To access this material click on the course link below. It leads to a separate OpenLearn course and will open in a new window.


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7.3 What is poetry?

Have you always wanted to try to write poetry but never quite managed to start? This course is designed to illustrate the techniques behind both the traditional forms of poetry and free verse. You will learn how you can use your own experiences to develop ideas and how to harness your imagination.

The course introduces common techniques underlying free verse and traditional forms of poetry, and how it is necessary to use these techniques in order to harness what T.S. Eliot called the
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6.1 Overview

These courses will introduce you to the Scottish legal system. Scots law today represents centuries of development and growth. Its evolution has been influenced by many factors, social and economic, the effects of war and religious change, political and governmental changes, alliances with overseas powers such as France, and Union with England. Since 1999, the new Scottish Parliament has had its own law-making powers.

The first course in this section provides a taster for a new course o
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4.3 James Clerk Maxwell

James Clerk Maxwell produced a unified theory of the electromagnetic field and used it to show that light is a type of electromagnetic wave. This prediction dates from the early 1860s when Maxwell was at King's College, London. Shortly afterwards Maxwell decided to retire to his family estate in Galloway in order to concentrate on research, unhindered by other duties.

This course presents Maxwell's greatest triumph – the prediction that electromagnetic waves can propagate vast distanc
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4.1 Overview

For a small country whose population has never been much in excess of five million, Scotland seems to have more than its fair share of famous men and women. Native Scots or those descended directly from them have been the recipients of some 11 per cent of all the Nobel Prizes that have been awarded.

In this section of the OpenLearn Scotland collection, we look in detail at the lives and work of four great Scots: John Napier, James Clerk Maxwell, Robert Owen and David Hume.

 


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3.3.1 Summary

  • Claims about who is poor are rooted in shared and contested ideas about the basic necessities of life.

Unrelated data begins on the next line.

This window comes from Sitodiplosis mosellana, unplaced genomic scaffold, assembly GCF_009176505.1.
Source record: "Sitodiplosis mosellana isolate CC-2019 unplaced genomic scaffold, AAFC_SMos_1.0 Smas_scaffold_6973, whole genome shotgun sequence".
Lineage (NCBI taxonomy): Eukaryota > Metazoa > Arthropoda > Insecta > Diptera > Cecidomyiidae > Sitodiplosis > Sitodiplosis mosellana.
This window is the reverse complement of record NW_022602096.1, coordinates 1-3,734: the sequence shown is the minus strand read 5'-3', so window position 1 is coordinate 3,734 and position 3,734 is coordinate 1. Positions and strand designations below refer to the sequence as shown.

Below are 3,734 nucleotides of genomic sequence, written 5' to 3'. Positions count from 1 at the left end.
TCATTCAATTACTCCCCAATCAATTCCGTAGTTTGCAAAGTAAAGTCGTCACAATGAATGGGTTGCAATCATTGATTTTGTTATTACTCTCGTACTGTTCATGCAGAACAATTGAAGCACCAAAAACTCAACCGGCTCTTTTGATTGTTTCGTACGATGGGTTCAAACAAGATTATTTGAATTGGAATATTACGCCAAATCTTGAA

• The experience of poverty is both relative and relational. It is defined by what people have, and what they can do, relative to the opportunities of others.

  • Poverty carries derogatory meanings, so it does not easily provide a basis for collective identity.


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4.2 The industry life cycle

The comparison between the automobile industry and the PC industry makes sense only if we concentrate on similar periods in their evolution. We will concentrate here on the ‘early’ development of both industries, in what will be called the ‘introductory’ and ‘early growth’ phases in their life cycles. This is the period running from 1900 to 1930 in the automobile industry and from 1975 to 2000 in the PC industry. The automobile industry refers here to all firms producing cars and
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4.1 Introduction

As you have now seen, the concept of the ‘new economy’ has inspired a number of studies that compare the effect that new technologies have had on economy-wide productivity in previous eras with the effect that IT has – or has not yet – had in the current era. I shall now ask another question, still along the lines of ‘what's new in the new economy?’, but this time from a more microeconomic perspective, which focuses on the individual firm and industry rather than on the whole econ
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1 Poverty in Scotland

Poverty in Scotland 2011 provides a detailed overview of poverty and anti-poverty policies in Scotland. It provides a comprehensive account of the state of poverty in Scotland, highlighting the main trends and the impact poverty has on people and places.

This course comprises a PDF document produced originally by Child Poverty Action Group, in association with Glasgow Caledonian University, The Open University and Poverty Alliance.

Poverty in Scotland, (250 pages, 789 KB)
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2.3 Activity 1: Flora Macdonald

temp – ground stewardess – office manager – accountant

Figure 1.4

6.1 London

London's population and economic size are those of a region. As such it contains various peripheries within itself. Further to this, there are some issues, mainly economic planning and transport, which are closely connected with the rest of south-east England. The Labour government introduced a Greater London Authority (Referendum) Bill in October 1997 and organised a referendum on 7 May 1998 in which 72 per cent voted (on a low turn-out of 33.5 per cent) in favour of establishing a Mayor and
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Introduction

Relational database systems underpin the majority of the managed data storage in computer systems. This course presents an overview of the development life cycle for a database system and highlights how the database development differs from traditional software development.

This OpenLearn course provides a sample of Level 3 study in Author(s): The Open University